A winter of comfort food

A big, messy brazier full of pork chili at Sacandaga Bible Conference. Obviously, I need a bigger one.

A big, messy brazier full of pork chili at Sacandaga Bible Conference. Obviously, I need a bigger one.

The snowbanks are shrinking, ice is sliding off our roofs and the frost is coming up, turning the ground spongy. But inside our kitchen, it’s still winter.

Through the season, we’ve filled our guests with two of my favorite comfort foods: Chili and stew, turning relatively inexpensive pork shoulder, sirloin and eye round into slow-cooking marvels. It’s hard to get kids excited about stew, but the reviews have been enthusiastic. Most groups have gotten at least one or the other.

A few tips from our kitchen to yours, which you can incorporate into your own recipes:

FOR CHILI:

• Mix your own chile powder: Dried chiles are inexpensive, relatively easy to work with and far more flavorful, especially when you can mix up your varieties. I purchase dried mulato, ancho, guajillo and pasilla chiles at a Mexican market in New Jersey once or twice a year, and about 1 pound of each usually will get me through winter. To turn them into powder, simply pull off the stems and shake out the seeds, then use a scissor to snip them into smaller pieces into a blender. Blend until powdered. Let it rest a moment to let the powder settle, then store in an airtight container. (You also can toast the chilies before your blend them, but since I usually make a large batch of chili powder to last the winter, I find that benefit gets lost.) Add onion powder, garlic powder or whatever else you’d like to the blend, but I prefer leaving it straight up, adding the other spices or herbs directly to the recipe.

• Add chocolate: Chocolate is traditional flavor enhancer in many Mexican dishes, adding a dark richness without any lingering Hershey’s taste. You could add straight cocoa powder, as my wife does at home, or even chopped bittersweet chocolate, but I prefer straight-up chocolate chips. About 1/4 cup per gallon adds depth to the flavor, along with just enough sweetness to take off the acidic edge from long-simmering tomatoes.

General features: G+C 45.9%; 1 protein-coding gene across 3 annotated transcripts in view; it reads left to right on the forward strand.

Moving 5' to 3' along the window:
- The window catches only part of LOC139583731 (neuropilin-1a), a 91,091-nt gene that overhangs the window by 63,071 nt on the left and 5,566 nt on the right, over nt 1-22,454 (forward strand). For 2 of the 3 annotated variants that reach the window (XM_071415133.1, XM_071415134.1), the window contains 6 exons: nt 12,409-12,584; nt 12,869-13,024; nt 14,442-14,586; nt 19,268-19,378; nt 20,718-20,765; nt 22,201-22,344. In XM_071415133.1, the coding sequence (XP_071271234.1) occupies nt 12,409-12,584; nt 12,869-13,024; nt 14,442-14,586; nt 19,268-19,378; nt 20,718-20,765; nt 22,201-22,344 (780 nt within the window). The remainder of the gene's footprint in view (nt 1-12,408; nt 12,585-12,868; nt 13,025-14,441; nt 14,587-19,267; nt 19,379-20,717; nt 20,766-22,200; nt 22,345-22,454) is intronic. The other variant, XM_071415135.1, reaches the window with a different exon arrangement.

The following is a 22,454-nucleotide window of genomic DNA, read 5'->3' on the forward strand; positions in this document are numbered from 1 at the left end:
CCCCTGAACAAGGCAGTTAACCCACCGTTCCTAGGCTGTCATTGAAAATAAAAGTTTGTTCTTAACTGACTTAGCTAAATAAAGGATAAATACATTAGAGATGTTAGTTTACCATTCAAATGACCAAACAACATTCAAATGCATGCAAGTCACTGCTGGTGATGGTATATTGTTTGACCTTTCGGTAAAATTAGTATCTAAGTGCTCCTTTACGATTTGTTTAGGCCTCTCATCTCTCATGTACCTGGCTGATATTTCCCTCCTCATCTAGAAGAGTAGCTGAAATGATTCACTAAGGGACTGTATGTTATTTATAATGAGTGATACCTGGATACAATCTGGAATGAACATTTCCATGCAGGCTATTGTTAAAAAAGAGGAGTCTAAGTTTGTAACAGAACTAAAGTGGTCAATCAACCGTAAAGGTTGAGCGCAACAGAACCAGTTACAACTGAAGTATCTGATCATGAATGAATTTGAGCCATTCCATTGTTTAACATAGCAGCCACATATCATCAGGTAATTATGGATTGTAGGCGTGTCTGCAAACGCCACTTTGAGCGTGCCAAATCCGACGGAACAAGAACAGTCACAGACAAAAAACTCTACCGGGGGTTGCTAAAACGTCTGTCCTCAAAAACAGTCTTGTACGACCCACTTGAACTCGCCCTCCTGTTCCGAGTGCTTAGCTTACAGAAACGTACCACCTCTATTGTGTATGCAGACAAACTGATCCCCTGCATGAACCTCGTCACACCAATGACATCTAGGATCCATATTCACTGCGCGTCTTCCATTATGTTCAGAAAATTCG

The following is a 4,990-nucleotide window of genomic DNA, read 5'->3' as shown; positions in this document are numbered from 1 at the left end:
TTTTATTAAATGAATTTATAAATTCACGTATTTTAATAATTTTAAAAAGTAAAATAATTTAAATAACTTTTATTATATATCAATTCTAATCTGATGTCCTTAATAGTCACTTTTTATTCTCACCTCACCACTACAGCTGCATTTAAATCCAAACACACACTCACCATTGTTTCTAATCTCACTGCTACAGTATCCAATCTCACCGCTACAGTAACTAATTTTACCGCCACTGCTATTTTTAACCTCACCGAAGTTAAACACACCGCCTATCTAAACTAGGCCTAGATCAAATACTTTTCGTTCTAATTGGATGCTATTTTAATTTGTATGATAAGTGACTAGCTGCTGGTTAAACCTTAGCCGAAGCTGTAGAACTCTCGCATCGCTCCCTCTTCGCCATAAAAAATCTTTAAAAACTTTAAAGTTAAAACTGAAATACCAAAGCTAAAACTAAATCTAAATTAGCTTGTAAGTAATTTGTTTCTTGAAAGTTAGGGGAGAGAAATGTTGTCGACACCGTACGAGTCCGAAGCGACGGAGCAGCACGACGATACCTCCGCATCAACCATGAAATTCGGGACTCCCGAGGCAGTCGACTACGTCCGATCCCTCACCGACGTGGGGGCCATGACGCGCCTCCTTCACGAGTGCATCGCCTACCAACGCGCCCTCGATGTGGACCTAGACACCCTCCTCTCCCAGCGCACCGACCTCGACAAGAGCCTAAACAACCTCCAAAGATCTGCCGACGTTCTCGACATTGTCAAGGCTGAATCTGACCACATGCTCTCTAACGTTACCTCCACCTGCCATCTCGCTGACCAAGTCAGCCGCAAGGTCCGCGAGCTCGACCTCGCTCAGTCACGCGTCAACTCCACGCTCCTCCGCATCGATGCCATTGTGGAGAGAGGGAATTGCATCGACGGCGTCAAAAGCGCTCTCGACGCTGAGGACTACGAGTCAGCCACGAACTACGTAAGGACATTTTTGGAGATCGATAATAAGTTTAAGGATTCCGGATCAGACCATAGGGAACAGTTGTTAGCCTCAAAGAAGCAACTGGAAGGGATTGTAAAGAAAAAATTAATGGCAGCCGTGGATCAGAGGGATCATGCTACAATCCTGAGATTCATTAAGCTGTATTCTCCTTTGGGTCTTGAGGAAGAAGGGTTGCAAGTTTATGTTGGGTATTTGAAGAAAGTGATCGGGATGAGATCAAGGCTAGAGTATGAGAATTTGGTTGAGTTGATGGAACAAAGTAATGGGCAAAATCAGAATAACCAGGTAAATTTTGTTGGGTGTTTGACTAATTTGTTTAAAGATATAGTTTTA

FOR STEW:

• Sear everything first: This step will add at least a half-hour to your cooking time but add endless flavor, because searing triggers the maillard reaction, creating concentrated flavor while browning, as well as caramelization in starchy root vegetables like carrots. Working in batches so you don’t crowd the pan, first sear vegetables in a bit of oil until they’re nicely browned, then transfer them into a bowl large enough to hold all your ingredients. Sear the meat last — again, cooking in a single layer — and when it’s browned, deglaze the pan with with wine, stock or another flavorful cooking liquid (we use grape juice) to release the tasty bits of fond that will be stuck to the pan.

• Parsnips, not potatoes: We have stumped many young guests who didn’t know potatoes had so much flavor. They’re always surprised to learn they’re actually eating something they didn’t expect to like. Parnsnips behave an awful lot like carrots, with a starchy sweetness that blends beautifully with beef and other root vegetables. If you really have to have potatoes, do what we usually do: Mashed red bliss potatoes on the side.

• Arrowoot, not flour: We typically cook stews without any thickeners, then add arrowroot powder dissolved in beef stock or another liquid before serving. Three benefits: Arrowroot doesn’t need to reach a boil, so it can be added while the stew is at a serving temperature. Unlike flour, arrowroot will keep a stew gluten-free, which had helped us cater to those with wheat intolerances and allergies. And it lends a velvety texture to the stew.

• Consider dried fruit: Like with chili, I like a bit of sweetness in the background to balance the richness of beef, the acidity of the tomatoes and the earthiness of the vegetables. Carrots and parsnips help. So does a sweet cooking liquid. But I like when guests have a what’s-that moment as they’re dissecting each spoonful, trying to identify each element. Dried cherries are my favorite, but at $10 a pound, they’re not practical for camp use. Dried cranberries are great, especially with venison or pork stews, and even a handful of cheap, bargain-bin raisins will work in a pinch.

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